Federal Judge Blocks Labor Department Overtime Pay Order
SCOTT SIMON, HOST:
New overtime rules that would increase the pay for over 4 million American workers were supposed to take effect next week. Businesses have been preparing to meet those regulations. But this week, a federal judge blocked that Labor Department order.
Paul Pahoresky is a certified public accountant and a partner with JLP CPAs in Cleveland. He joins us now from the studios of member station WCPN. Thanks so much for being with us.
PAUL PAHORESKY: Thank you very much for having me.
SIMON: Have you made changes to your business in anticipation of the new rules?
PAHORESKY: We certainly have. Specifically for our firm, we took everybody that was salary that made less than the 47,500 per year - the new figure - and we put them on a straight hourly rate, which, for some, was a substantial pay increase because some of the employees were averaging working 45 to 50 hours a week. And now with this, they are going to be compensated with the time and a half for any hours over 40.
SIMON: What are some of the challenges for businesses in addition to your own, as you see it?
PAHORESKY: Well, first off, it's one thing to put the law in place. But then how do you actually track hours? And when is a person working? If I send an email to one of my employees in the evening or just give them a call to talk about something, now they have to clock in and clock out.
Or if they go to, you know, a trade show, when are they technically working? - versus, when are they not working? There's lots of challenges faced by practically every business out there to some degree.
SIMON: Now that a judge has halted these rules, do you change yours? What are you going to do?
PAHORESKY: Well, first off, it's a temporary halt. Plus, I'd like to point out that the law was not approved by Congress. It was enacted through an executive order by President Obama. And we have been under the belief that there will probably be some type of changes with a new administration since it was not congressionally approved.
As far as what we would change for our specific business, it's very difficult, once you have implemented these types of changes, to go back. I mean, how do I tell an employee who's effectively gotten a 10 or 15 or 20-percent pay increase over the course of the year that, no, we're going to go back to what it was. And, by the way, you're not going to make as much as you did last year.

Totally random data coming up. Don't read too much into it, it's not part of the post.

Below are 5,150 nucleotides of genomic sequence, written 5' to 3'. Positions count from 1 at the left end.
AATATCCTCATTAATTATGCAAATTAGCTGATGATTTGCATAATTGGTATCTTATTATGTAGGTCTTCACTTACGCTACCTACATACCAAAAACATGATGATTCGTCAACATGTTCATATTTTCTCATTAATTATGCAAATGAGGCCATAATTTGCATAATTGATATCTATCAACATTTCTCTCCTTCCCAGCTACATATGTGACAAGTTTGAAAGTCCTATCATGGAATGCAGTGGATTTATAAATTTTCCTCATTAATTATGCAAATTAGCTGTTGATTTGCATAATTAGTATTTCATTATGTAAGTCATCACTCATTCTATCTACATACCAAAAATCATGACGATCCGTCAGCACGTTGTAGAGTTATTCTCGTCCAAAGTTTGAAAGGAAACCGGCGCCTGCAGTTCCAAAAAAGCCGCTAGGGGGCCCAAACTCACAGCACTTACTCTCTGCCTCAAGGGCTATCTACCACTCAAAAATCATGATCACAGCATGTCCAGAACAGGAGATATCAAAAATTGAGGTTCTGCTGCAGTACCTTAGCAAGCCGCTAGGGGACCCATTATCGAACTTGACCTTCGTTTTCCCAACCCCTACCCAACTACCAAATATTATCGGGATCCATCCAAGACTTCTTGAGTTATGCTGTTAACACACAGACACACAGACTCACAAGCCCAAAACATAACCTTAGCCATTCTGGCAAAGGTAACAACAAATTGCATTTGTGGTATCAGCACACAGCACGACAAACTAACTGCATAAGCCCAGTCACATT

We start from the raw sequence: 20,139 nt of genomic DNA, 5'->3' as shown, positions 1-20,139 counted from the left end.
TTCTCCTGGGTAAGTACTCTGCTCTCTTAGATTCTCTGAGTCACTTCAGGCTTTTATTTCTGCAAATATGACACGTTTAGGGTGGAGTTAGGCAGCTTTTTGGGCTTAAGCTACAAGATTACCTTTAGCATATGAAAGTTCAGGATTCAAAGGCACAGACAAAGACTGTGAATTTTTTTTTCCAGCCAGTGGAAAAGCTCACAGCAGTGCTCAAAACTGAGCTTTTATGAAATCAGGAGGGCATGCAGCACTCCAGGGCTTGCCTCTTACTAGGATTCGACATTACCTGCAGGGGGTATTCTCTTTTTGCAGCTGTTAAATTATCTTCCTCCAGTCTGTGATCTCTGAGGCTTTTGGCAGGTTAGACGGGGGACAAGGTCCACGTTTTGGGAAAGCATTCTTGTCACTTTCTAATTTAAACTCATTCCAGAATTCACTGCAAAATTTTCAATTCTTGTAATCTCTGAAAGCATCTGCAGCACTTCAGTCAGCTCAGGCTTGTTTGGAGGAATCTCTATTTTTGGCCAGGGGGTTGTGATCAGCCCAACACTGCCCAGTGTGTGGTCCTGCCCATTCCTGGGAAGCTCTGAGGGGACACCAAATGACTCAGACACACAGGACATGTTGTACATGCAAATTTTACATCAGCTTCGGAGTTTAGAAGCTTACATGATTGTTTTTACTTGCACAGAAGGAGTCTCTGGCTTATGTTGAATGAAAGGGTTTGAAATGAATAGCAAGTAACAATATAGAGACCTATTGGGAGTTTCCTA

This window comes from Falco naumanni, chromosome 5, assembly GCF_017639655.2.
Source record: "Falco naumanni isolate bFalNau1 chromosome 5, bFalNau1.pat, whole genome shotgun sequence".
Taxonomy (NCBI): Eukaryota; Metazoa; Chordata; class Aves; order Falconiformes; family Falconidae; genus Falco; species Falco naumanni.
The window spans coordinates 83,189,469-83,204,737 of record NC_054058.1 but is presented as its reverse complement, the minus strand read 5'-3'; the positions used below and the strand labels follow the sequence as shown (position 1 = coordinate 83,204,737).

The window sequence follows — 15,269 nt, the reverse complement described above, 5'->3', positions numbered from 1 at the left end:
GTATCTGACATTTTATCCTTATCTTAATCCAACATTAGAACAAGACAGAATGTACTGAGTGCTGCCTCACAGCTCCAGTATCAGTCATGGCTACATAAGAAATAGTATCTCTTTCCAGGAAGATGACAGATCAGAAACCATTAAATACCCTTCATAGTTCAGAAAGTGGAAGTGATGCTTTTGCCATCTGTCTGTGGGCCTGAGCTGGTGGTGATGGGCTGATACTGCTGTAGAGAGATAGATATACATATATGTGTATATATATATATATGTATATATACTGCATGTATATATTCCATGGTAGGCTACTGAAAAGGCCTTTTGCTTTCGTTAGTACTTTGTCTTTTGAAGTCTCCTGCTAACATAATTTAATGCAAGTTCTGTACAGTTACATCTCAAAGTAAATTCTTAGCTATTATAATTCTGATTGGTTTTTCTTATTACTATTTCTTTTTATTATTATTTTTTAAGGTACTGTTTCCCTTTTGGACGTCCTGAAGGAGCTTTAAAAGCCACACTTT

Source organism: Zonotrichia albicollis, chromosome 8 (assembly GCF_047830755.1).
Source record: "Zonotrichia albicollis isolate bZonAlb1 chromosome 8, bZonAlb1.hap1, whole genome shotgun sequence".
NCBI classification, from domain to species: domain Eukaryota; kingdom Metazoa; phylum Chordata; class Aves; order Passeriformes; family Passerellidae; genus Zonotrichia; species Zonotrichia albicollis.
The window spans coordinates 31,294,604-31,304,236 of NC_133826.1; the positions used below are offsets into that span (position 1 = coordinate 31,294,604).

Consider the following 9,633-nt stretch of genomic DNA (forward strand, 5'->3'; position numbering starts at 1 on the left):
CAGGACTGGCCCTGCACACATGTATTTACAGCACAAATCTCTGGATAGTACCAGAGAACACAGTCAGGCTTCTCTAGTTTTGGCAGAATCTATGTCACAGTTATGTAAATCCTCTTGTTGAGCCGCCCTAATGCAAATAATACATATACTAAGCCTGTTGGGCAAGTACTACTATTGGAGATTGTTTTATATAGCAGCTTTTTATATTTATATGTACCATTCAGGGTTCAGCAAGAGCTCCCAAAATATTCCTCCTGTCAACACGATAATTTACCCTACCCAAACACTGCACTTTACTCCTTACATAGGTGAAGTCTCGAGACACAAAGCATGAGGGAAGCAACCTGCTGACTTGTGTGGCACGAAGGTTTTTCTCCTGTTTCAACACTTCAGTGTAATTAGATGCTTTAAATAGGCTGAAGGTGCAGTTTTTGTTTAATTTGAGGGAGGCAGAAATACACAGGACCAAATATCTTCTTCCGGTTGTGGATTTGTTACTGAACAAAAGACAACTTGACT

So we don't find that to be a realistic possibility. But it is a situation where just knowing what the rules are and having a way to plan for them is really what I am looking for for both my own business and to be able to advise my clients.
SIMON: What do you say to your clients now? May I ask?
PAHORESKY: I mean, we're telling them, you need to now have time sheets for employees. You need to not just write eight hours each day. You need to record the time that they came in, the time that they went to lunch, the time they came back from lunch.
And we have told them some options. You know, if your employee is close to making the 47,500, you can give them a pay increase. You can do what our firm has done and put everybody on an hourly rate. If they are working 60 hours a week regularly on salary, their hourly rate just has to be above the federal minimum wage.
SIMON: Are we living in a time when the old eight-hour work day - punch in, punch out - just doesn't make sense?
PAHORESKY: Certainly, with employees telecommuting and a digital age where people are working on flex schedules, I think the law becomes much more problematic to administer.
SIMON: Paul Pahoresky is a partner at JPL CPAs in Cleveland. Thanks so much for being with us.
PAHORESKY: You're welcome. Have a great day.
NPR transcripts are created on a rush deadline by an NPR contractor. This text may not be in its final form and may be updated or revised in the future. Accuracy and availability may vary. The authoritative record of NPR’s programming is the audio record.